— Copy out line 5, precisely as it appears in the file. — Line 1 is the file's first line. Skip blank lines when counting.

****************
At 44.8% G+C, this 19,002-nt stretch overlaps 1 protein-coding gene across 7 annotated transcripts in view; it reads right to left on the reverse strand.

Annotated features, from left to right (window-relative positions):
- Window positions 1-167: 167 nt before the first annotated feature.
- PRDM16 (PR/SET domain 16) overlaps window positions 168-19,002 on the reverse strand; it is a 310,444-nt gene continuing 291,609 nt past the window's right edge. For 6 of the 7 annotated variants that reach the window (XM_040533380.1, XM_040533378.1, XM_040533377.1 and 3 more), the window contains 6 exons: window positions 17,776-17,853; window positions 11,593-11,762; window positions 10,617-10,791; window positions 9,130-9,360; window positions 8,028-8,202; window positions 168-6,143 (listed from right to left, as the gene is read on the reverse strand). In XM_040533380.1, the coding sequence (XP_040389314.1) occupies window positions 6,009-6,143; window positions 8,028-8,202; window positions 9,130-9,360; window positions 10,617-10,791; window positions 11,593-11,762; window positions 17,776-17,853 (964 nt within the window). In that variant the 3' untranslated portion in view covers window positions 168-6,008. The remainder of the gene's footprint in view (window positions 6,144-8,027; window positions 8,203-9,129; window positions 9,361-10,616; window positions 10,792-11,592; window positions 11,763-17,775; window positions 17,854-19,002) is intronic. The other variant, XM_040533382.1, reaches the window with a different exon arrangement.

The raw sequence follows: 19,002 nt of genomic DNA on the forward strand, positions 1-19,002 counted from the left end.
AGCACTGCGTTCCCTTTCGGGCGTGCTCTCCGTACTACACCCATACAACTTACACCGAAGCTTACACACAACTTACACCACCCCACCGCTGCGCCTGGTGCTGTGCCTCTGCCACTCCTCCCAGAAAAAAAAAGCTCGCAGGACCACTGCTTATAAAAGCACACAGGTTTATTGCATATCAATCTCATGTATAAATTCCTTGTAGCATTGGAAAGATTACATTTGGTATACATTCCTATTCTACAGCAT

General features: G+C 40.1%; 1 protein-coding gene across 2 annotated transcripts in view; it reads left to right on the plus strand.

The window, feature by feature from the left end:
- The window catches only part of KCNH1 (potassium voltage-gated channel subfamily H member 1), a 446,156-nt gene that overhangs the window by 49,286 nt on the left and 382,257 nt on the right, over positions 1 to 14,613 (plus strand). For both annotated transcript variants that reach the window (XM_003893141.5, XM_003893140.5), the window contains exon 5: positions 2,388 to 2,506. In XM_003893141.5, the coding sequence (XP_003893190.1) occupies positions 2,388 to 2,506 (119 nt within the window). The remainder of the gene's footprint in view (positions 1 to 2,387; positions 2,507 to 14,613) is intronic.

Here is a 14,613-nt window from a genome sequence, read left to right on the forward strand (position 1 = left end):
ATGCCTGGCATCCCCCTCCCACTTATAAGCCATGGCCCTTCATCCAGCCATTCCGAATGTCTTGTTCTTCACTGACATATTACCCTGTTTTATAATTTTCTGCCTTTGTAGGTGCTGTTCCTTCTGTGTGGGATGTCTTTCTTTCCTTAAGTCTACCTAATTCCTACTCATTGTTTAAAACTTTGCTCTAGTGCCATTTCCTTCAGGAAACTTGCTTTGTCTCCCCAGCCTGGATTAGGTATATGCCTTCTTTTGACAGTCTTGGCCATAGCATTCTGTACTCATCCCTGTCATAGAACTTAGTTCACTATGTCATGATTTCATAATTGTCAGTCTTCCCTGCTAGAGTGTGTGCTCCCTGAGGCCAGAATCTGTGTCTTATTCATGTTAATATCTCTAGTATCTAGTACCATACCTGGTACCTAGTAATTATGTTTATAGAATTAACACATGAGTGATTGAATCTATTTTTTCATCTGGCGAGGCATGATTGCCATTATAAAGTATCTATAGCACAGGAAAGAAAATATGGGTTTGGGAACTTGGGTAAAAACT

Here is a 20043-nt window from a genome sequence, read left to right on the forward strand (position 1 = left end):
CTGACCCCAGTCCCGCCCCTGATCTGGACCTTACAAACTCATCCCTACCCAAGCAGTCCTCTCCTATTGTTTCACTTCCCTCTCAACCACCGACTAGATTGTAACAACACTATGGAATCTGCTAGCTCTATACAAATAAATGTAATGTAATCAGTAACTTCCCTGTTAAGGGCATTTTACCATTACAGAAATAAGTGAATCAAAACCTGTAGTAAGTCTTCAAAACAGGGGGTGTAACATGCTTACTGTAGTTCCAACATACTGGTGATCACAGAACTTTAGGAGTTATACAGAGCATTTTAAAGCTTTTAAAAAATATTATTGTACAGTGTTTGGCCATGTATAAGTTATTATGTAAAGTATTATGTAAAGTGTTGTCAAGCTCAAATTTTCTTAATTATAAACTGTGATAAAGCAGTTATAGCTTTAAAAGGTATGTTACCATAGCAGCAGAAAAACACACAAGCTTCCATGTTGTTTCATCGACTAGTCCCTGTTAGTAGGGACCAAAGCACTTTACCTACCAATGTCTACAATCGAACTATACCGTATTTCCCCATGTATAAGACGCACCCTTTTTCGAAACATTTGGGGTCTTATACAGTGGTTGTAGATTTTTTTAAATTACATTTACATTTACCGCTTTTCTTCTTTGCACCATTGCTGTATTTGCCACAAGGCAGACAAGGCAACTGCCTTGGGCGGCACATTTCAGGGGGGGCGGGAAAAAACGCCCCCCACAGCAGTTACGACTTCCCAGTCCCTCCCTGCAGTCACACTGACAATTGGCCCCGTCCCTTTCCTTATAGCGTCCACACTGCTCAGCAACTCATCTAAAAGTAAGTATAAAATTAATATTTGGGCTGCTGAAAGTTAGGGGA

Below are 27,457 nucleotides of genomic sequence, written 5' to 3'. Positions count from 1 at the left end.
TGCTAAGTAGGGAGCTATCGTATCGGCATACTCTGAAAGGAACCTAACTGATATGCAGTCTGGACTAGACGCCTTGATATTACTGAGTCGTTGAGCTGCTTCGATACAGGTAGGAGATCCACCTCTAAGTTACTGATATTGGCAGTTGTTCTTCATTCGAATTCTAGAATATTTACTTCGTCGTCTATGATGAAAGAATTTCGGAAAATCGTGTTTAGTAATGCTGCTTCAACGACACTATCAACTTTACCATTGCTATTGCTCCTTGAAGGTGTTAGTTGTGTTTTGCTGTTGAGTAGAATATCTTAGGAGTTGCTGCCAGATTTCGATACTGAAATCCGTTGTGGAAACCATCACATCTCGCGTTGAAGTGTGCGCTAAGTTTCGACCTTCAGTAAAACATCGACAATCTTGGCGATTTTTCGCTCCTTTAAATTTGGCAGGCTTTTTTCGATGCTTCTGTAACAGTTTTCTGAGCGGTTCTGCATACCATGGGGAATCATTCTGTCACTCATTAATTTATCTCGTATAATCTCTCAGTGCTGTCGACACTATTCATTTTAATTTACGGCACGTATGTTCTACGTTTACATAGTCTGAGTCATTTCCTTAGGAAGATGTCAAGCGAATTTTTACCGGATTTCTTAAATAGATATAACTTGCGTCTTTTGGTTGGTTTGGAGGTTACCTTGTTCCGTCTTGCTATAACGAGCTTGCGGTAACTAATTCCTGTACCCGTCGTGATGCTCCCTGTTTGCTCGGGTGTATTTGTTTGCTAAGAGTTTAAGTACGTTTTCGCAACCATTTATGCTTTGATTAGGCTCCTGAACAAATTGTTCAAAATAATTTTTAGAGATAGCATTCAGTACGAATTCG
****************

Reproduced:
The raw sequence follows: 19,002 nt of genomic DNA on the forward strand, positions 1-19,002 counted from the left end.